Meditations of Old Testament Highlights: 53. Zephaniah
Zeph 3:14,15 Sing, O Daughter of Zion; shout aloud, O Israel! Be glad and rejoice with all your heart, O Daughter of Jerusalem! The LORD has taken away your punishment,
If you want an example of a gory prophet, Zephaniah is it – judgment all the way – until you get to the latter part of chapter 3. We have chosen the above verses because they come in stark contrast to most of what has gone before. Unusually, we are told Zephaniah comes from a royal line (1:1a) and prophesied during Josiah’s reign which lasted 640-609 but as he speaks of Nineveh yet to fall (2:13), and as we’ve seen previously that happened in 612, it seems he was speaking against Judah in the early part of Josiah’s reign before his reforms took place.
Now there is a problem that arises when you read Zephaniah and it is his use of the phrase “the day of the Lord” which he uses 3 times (1:7,14×2) and then refers to this particular day at least a further seventeen times. The question has to be asked, does he intend us to understand that this day is the Final Day of Judgment often referred to in Scripture or does it mean a specific day when He is going to deal with Judah. The fact that he is so close to the coming fall of Jerusalem suggests that it is the latter. (But he doesn’t only speak against Judah (e.g. 1;4), he also speaks against the Philistines (2:4,5), against Moab and Ammon (2:8,9), Egypt (2:12) and Assyria (2:13))
The difficulty is the all-encompassing language. For example, “I will sweep away everything from the face of the earth,” declares the LORD.” (1:2) and “when I cut off man from the face of the earth,” declares the LORD.” (1:3c). It is only helped when he refers to Judah in the next verse and we see that this extensive cleansing is coming to Judah in the near future, to come against their idol worship (v.4-6,9). But then again in 1:14-18 there is apocalyptic-sounding, end-time-sounding language that ends, “In the fire of his jealousy the whole world will be consumed, for he will make a sudden end of all who live in the earth.” It is difficult to know if chapter 2 was spoken at the same time or is a separate prophecy that speaks to a “shameful nation” (2:1) but it goes on to speak to all those groups we observed at the end of the previous paragraph. Similarly we read, “The whole world will be consumed by the fire of my jealous anger.” (3:8)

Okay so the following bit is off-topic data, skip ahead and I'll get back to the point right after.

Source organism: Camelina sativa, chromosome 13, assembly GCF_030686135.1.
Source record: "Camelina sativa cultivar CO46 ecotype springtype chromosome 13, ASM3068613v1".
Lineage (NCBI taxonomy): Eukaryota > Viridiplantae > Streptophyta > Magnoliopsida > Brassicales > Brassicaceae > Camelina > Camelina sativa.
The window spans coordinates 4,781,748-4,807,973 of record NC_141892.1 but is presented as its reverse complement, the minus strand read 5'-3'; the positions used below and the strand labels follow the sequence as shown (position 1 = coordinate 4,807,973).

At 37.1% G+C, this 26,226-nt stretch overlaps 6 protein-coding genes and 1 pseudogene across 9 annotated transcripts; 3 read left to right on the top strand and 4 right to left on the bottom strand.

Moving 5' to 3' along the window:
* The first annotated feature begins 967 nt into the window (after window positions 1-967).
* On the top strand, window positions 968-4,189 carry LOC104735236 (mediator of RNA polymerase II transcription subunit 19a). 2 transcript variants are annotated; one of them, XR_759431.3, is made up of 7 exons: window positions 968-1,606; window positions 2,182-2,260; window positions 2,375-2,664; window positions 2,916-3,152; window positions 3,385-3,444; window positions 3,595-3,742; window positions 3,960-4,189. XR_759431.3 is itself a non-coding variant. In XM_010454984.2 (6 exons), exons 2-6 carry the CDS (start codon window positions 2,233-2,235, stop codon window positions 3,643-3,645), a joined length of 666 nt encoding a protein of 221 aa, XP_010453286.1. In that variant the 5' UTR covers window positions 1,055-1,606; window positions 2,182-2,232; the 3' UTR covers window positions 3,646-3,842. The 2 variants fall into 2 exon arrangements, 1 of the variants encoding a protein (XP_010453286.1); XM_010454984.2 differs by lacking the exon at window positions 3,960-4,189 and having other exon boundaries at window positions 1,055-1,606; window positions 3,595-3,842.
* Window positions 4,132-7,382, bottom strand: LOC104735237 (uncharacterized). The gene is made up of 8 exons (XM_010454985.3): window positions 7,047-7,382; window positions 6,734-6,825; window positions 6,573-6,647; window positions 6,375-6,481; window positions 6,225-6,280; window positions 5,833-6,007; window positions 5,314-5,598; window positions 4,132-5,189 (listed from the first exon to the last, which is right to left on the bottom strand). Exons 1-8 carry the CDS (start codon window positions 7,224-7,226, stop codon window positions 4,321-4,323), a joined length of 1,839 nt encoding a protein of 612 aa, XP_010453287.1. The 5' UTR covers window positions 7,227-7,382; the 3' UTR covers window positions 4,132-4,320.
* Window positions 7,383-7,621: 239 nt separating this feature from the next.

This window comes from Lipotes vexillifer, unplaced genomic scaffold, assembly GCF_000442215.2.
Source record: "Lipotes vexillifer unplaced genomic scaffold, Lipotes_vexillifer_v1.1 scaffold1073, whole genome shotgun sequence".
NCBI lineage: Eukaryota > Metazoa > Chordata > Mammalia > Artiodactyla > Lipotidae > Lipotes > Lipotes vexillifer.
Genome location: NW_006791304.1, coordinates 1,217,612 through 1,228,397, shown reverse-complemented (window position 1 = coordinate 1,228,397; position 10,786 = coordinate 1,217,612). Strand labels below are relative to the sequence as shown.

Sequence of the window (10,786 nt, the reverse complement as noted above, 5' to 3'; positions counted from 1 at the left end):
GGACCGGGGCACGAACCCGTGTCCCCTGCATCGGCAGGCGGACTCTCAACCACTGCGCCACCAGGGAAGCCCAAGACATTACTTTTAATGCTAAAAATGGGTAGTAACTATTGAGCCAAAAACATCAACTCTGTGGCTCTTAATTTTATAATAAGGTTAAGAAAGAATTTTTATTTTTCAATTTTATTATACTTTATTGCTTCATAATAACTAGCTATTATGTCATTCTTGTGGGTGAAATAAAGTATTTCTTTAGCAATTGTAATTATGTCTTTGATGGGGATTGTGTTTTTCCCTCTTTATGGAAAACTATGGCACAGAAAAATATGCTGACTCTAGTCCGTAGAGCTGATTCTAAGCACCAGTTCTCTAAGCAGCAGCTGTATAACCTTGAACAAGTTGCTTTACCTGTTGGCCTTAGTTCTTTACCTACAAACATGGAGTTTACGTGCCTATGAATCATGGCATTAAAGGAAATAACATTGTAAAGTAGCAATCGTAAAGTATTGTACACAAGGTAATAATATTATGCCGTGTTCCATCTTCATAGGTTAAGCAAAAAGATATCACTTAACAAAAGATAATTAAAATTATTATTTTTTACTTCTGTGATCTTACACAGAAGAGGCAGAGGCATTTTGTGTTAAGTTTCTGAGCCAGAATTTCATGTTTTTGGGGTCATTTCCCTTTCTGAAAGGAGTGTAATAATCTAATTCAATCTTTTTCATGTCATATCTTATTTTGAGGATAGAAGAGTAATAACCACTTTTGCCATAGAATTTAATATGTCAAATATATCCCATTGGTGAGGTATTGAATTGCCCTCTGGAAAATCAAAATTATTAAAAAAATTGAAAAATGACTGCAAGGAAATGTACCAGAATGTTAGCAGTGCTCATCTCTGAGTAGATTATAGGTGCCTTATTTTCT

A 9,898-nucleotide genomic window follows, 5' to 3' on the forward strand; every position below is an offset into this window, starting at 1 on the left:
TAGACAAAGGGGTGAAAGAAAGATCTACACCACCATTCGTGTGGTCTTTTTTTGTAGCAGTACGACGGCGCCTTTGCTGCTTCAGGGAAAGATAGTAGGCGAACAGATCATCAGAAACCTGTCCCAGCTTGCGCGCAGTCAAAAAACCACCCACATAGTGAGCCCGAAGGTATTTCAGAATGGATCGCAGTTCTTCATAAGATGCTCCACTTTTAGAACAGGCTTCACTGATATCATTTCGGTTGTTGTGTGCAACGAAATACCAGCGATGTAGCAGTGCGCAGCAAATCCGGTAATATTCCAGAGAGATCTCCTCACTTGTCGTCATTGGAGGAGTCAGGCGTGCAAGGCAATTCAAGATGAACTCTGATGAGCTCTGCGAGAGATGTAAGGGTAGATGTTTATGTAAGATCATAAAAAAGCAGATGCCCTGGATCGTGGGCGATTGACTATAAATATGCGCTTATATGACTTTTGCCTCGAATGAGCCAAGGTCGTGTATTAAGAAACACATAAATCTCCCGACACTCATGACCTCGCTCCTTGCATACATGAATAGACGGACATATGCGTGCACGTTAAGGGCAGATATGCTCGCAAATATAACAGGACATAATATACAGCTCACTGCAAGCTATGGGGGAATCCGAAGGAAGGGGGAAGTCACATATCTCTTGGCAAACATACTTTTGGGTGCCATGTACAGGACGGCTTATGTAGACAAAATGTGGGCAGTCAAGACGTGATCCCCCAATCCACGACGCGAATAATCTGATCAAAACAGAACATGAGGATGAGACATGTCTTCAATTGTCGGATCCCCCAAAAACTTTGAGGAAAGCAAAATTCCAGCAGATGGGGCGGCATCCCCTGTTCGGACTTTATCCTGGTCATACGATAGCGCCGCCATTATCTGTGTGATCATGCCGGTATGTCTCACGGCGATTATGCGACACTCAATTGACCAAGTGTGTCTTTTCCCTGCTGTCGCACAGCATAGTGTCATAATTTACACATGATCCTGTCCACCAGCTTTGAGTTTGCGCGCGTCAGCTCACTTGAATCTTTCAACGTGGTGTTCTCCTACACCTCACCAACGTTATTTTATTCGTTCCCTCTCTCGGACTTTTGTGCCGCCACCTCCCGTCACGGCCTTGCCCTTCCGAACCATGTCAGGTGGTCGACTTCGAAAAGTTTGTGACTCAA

The judgments of chapter 2 are clearly against specific regional people groups (nations, states, cities) which concluded with a longer warning to Nineveh which was certainly approaching its end in 612, just a few years off. That much was clearly for that time of history and, as we know, was heralding the impending doom of Jerusalem, possibly less than 20 to 30 years off (a small time in God’s economy.) It was a confusing time so we should perhaps not be surprised if there is any lack of clarity here. The prophet senses great gloom and doom, and so it would be, for the Exile was possibly the single greatest event in Israel’s Old Testament history after the Exodus. If his words seem extreme it is more likely to be that he catches something of that awfulness that was soon to come, rather than be speaking into the End Times.
Although there is no immediate indication of it, chapter 3 must be against Judah for he could not speak of anyone else with reference to prophets, priests and the sanctuary (3:4) and with the Lord within her (3:5). Although the whole book has its origin in the Lord, in chapter 1 we saw Him say at least seven times “I will,” (1:3-6,8,9) declaring His intent personally. Now when we come to chapter 3 that use of “I” is repeated again and again from verse 6 onwards.
“I have cut off nations …. I have left their streets deserted” (v.6) was supposed to be a warning to Judah, as if to say, ‘Look what I’ve done to other rebellious nations!’ but to no avail: “I said to the city, `Surely you will fear me and accept correction!’ …. But they were still eager to act corruptly in all they did.” (v.7) So, “Therefore wait for me.. for the day I will stand up to testify (or plunder them), I have decided to assemble the nations, to gather the kingdoms and to pour out my wrath on them.” (v.8) i.e. OK, keep watching what I am about to do to the other nations through Nebuchadnezzar (for that is what happened) – but it will come to you also (see ‘the whole world’ v.8c)
Then follow what appears as three reducing stanzas, 9-13 (5 verses), 14-17 (4 verses) and 18-20 (3 verses), about His redemption: v.9-13 the nations will be purified, the scattered remnant restored and Jerusalem purged, v.14-17 the joy of Jerusalem, v.18-20 the Lord’s final assurance of His plans for restoration.
If you are like me, you are possibly feeling drunk with information of the impending judgment on Jerusalem through a number of these prophets. Yes, in each case there is this hope that the Lord is working through this impending judgment to bring His people through to the good of knowing Him in an idol-free people. Whenever you read about the Exile remember it is simply a stage before the restoration of Israel to their land as a people purged from centuries of idol worship, a stepping stone, if you like, to a new day, a day through would stretch some four hundred years until the Son of God appeared in their midst. The Exodus had been a prolonged stepping stone from slavery to nationhood within their own land, and now the Exile a stepping stone from an idolatrous nation to a purified nation. Both events are of mega-magnitude so it is not surprising there is so much said in the prophets about this latter event. What does it all say? The Lord is sovereign, King of Kings and Lord of Lords. Worship Him.